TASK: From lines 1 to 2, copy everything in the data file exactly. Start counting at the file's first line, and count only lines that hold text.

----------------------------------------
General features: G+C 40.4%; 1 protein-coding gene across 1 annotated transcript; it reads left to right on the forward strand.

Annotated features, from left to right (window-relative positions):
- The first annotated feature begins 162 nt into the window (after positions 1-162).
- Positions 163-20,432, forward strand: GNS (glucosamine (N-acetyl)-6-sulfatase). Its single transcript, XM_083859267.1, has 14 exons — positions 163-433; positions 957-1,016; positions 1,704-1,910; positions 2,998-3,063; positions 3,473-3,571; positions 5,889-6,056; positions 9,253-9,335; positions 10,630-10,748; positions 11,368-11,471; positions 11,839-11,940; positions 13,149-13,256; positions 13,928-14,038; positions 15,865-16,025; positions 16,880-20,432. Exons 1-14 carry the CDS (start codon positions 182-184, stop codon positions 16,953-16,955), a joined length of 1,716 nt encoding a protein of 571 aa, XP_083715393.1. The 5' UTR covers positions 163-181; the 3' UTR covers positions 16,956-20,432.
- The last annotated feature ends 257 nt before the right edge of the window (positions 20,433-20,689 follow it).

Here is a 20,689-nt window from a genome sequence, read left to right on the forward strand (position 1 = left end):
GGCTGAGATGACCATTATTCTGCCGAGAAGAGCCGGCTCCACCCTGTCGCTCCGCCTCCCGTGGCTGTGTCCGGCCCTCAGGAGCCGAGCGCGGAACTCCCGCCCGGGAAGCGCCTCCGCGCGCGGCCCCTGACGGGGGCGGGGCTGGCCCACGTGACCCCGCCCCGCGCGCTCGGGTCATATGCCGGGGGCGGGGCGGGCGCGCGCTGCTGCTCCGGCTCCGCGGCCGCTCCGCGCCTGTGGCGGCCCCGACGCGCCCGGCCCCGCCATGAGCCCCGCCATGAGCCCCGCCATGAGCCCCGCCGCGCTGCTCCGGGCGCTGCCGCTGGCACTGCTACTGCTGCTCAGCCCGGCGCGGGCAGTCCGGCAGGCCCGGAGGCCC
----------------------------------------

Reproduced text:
General features: G+C 40.4%; 1 protein-coding gene across 1 annotated transcript; it reads left to right on the forward strand.

Annotated features, from left to right (window-relative positions):